In a surprise announcement today, Anand Sharma, the Union commerce minister, said the government was considering removing the restriction on import of readymade garments from Bangladesh ahead of the prime minister’s visit on September 6-7. Bangladesh has been pitching for this for quite some time.
“The decision will hamper the entire Indian textile industry, resulting into massive job losses. Most textile industry including powerlooms, spinning and dyeing, belongs to the unorganised sector, which has been struggling with low export orders. It would worsen the industry’s condition if the government gives prominence to the Bangladeshi textile industry at the cost of India," said Shishir Jaipuria, chairman of the Confederation of Indian Textile Industry (Citi).
The Indian government had already raised duty-free import quota of readymade garments from Bangladesh by two million pieces to 10 million pieces in April this year. But, Dhaka wanted to access India’s mass consumption market duty free. Bilateral trade between the two countries stood at $2.6 billion in the FY10.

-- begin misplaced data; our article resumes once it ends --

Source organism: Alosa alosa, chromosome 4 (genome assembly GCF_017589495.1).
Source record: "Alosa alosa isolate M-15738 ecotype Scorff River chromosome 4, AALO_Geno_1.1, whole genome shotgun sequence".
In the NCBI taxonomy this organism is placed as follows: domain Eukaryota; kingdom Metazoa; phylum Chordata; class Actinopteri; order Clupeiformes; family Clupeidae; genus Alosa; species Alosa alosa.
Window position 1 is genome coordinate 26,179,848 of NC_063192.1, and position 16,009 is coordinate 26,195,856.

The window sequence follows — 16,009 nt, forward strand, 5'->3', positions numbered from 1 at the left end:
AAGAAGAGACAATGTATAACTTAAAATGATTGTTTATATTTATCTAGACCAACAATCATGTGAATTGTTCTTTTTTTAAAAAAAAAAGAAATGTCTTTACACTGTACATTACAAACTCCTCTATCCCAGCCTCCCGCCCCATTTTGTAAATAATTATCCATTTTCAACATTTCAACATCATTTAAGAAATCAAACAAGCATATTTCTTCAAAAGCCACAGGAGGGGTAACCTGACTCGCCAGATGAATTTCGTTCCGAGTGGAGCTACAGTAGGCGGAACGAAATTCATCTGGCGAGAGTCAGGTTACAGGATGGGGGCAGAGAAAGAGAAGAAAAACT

Cheap labour is the major advantage for the textile industry in Bangladesh as compared to India. Textile being a labour intensive industry, any unfavourable trade policy will hit the entire industry badly.
According to D K Nair, secretary-general of Citi, the decision will be a major blow to the lower end of the domestic textile industry, including the major belts like the dyeing sector of Tirupur and knitwear hub of Lidhiana which provides employment to hundreds of thousands of people.
In spite of these dangers in opening up of the market to a low cost producing country, the industry had in its various interactions with the government offered that 14 of the 48 items requested by the Bangladesh government, be opened for duty-free imports. Rahul Mehta, president, of the Clothing Manufacturers Association of India, said the decision would result into imports of $2.5 billion per year in addition to a loss of nearly 1.25 million jobs.
“The government must provide a compensatory benefit to Indian textile industry by negotiating with the governments of European Union for tariff advantages in textile products even if the fabric originates from India. Apart from that, the government should also negotiate export of yarn and cotton through road," Jaipuria said.
India has been losing out to Bangladesh in apparel exports since 2009. Today, Bangladesh apparel exports are growing at 16 per cent while India’s apparel exports in 2010-11 grew by four per cent only.